New build homes: Is buying a home that hasn’t been built yet a good idea?

Move iQ: How to maximise your property’s value

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The housing market boom has pushed many prospective buyers down new avenues in the search for their dream home. Period homes with decades of history are becoming more expensive than ever before, and for many, the prospect of buying a new build is becoming the go-to way to get onto the property ladder.

A lot of the time, they can come in cheaper than older homes as they lack original fittings, and to boot, they have lower bills due to modern energy efficiency laws.

What’s more, the prospect of a no-chain purchase makes new build homes easier to purchase for first-time homeowners.

Lack of currently available housing stock is also pushing wannabe buyers into the new build market, with some areas seeing demand for new builds rise by as much as 28 percent in the last quarter, according to recent data from new build sales platform Unlatch.

But the global supply chain crisis caused by the coronavirus pandemic means materials to build new homes are very sparse and therefore expensive – so should you take the punt and buy a home off plan?

Pros of buying off plan

Jonathan Rolande, from House Buy Fast, told “Buying a property before it is built is a brave step but one taken by tens of thousands of buyers every year.

“The benefits are that you can secure a property at today’s price and the price can’t increase.

“You have a formal commitment too so it is very unlikely to fall through – meaning you can start planning the move, new schools etc with confidence.”

Many new build schemes also offer customisation – meaning you will have little work to do on the property once you’ve moved in.

Tim Foreman, New Homes Director at Romans, told “The most attractive benefit of buying a house before it has been built is that many developers allow you to personalise or upgrade the house, whether that’s picking kitchen colours, tiling or laminate floors.

“While some reputable developers also offer more bespoke features, so you can create the house of your dreams.”

First-time buyer Gabbi Bridge moved into her new-build two-bedroom flat in December 2020.

She picked a new build because of the customisation elements, such as being able to pick her kitchen units and bathroom suite.

The 23-year-old said: “It had all the facilities I wanted, and I had control over design elements of it, choosing fixtures and fittings that suit me.

“I also liked that I wouldn’t have to spend any money on fixing things or refurbishing it, and the fact there’s a warranty made me feel secure in what is obviously the biggest purchase a person can make.”

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Cons of buying off plan

Research by New Homes Review found more than 40 percent of new-build homes aren’t ready by the original deadline. Preliminary data is showing that more and more properties are being delayed due to the shortage of supplies – but this has largely been concentrated after restrictions largely ended in 2021.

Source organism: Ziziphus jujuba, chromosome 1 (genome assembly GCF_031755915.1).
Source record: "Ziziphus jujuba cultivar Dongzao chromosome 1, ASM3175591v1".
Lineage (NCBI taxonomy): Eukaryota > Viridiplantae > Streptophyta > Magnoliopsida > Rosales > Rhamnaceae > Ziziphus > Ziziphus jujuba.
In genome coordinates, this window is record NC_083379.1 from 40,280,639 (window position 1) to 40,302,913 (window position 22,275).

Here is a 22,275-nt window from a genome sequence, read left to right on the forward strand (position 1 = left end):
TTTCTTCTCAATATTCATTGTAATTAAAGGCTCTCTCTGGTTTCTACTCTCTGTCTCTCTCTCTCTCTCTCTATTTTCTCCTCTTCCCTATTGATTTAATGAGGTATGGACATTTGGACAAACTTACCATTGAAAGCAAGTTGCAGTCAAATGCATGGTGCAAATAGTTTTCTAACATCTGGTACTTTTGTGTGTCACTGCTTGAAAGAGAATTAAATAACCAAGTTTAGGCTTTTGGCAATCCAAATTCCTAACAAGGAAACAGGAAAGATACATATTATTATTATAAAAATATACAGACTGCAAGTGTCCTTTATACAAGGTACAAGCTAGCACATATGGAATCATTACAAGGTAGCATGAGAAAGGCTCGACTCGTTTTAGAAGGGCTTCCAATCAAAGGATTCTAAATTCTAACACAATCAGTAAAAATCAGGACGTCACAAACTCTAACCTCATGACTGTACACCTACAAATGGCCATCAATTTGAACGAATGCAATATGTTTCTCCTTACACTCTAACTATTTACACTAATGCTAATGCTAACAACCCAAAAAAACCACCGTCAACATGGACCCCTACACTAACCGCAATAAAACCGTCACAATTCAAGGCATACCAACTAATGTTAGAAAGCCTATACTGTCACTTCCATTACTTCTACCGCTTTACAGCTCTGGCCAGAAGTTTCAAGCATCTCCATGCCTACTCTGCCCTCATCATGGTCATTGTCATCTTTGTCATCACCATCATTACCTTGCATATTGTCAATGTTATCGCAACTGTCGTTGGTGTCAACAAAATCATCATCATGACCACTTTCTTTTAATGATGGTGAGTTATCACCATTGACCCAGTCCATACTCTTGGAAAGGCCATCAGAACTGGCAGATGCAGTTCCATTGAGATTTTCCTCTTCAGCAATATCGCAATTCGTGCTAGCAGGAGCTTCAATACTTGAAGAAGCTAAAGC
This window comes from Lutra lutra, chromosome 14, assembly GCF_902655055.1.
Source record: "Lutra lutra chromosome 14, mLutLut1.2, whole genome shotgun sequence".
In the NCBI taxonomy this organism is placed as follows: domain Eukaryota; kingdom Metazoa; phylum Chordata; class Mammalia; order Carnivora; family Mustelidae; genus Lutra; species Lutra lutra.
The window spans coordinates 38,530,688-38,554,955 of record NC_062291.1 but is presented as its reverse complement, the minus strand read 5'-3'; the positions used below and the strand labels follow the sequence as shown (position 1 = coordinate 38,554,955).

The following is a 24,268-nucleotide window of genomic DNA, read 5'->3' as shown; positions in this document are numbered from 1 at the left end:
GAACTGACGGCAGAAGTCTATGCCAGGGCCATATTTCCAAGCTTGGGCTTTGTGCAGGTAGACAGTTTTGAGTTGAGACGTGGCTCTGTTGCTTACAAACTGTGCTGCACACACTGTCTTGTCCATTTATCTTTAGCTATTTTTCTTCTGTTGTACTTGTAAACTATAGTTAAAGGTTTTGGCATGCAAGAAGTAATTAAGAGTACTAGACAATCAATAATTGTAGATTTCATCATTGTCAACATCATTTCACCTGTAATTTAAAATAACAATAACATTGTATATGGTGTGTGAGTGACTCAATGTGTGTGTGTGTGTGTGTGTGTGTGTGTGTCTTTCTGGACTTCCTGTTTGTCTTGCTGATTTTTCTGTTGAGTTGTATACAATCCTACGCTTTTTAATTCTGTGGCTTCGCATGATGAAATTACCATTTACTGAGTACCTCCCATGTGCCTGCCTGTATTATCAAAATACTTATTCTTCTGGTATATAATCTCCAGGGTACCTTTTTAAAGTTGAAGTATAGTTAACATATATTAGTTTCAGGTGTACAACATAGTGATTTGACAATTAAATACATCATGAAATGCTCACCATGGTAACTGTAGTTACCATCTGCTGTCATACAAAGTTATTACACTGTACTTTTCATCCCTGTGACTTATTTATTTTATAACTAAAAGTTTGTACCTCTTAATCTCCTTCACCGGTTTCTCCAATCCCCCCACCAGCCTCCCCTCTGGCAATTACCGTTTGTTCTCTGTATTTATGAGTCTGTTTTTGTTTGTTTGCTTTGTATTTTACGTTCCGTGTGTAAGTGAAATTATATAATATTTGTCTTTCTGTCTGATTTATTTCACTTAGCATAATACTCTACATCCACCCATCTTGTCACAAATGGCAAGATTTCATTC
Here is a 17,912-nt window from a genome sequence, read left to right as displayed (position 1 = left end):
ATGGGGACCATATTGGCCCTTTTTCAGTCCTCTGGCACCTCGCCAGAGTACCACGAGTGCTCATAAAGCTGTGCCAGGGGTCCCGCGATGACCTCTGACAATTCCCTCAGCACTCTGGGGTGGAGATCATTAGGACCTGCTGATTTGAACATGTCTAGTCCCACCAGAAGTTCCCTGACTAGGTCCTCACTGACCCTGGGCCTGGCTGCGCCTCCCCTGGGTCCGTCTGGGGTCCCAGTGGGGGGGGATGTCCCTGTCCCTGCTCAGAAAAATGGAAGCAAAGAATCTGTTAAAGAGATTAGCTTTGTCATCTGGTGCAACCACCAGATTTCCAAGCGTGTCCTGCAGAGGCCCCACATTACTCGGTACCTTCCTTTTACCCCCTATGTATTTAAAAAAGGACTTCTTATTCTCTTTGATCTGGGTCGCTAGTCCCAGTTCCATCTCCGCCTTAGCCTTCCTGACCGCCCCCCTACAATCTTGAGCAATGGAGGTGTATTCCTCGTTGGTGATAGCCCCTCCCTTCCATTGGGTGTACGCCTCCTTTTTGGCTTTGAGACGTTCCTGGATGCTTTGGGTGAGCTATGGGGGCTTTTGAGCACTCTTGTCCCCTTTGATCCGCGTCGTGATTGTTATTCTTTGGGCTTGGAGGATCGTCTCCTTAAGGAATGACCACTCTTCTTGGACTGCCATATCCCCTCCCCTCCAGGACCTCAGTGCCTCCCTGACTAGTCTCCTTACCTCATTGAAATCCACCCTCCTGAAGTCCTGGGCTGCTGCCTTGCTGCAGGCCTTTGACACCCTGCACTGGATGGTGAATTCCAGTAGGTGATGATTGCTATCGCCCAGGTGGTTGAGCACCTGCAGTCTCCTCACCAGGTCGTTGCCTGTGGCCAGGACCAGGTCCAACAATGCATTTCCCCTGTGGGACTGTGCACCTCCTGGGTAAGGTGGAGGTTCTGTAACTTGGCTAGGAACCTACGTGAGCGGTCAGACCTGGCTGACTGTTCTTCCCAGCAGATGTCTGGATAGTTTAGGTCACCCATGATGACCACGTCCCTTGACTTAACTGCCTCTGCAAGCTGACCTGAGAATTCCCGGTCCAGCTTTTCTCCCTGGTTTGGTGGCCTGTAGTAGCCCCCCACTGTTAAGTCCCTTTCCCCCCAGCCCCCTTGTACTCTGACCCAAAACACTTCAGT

Mr Foreman explained: “While there are currently worldwide shortages impacting numerous supply chains such as materials and labour, for the most part the housing industry has been able to continue with developments.

“Despite this, some developers have faced setbacks, but the majority of reputable developers have been able to start and finish housing projects by the targeted date – with most wanting to finish the project as soon as possible in order to realise their investment.”

Mr Rolande explained: “Delays are possible but not common. However, house builders have suffered with supply chain issues and a lack of tradespeople due to Covid and general recruiting issues.

“The sale contract is usually more in favour of the builder than the buyer so it is a risk. You’ll get two dates, a ‘completion’ date when you aim to move and a ‘long-stop’ date which is a worst-case scenario.”

While this all seems quite simple, a delay in the build can wreak havoc on your plans and finances. Mr Rolande continues: “A delay can cause serious issues for buyers, rearranging removals and having to find temporary accommodation if their current home is sold, and the mortgage offer may also expire, so will need to be renewed as most only last six months.

“Good developers will know their timescales well and avoid these issues but occasionally something unexpected can happen to throw plans off track – adverse weather and Covid are good examples.”

Gabbi is just one of many homeowners who found they weren’t in their home at the date specified originally. While she moved into her flat in December 2020, she’d actually had her offer accepted and had a mortgage offer in place in November 2019 – a full 13 months beforehand.

She told “I was meant to be in by March 2020 but because of Covid and shortages, it kept being delayed. Eventually I got in by December but still had contractors on site for another two months.

“The main issue is that even now I’m having problems. Because of delays, a lot of things weren’t finished properly so I need to keep getting builders back in to sort stuff out, and it’s hard to organise this so many issues are still unresolved.

“I’m already moving out of the lfat, even though I love how I’ve decorated and everything, because I’ve just had enough with these constant issues. The trouble with new builds is you can’t see the quality when you buy, and then you’re left to suffer from poor quality.”

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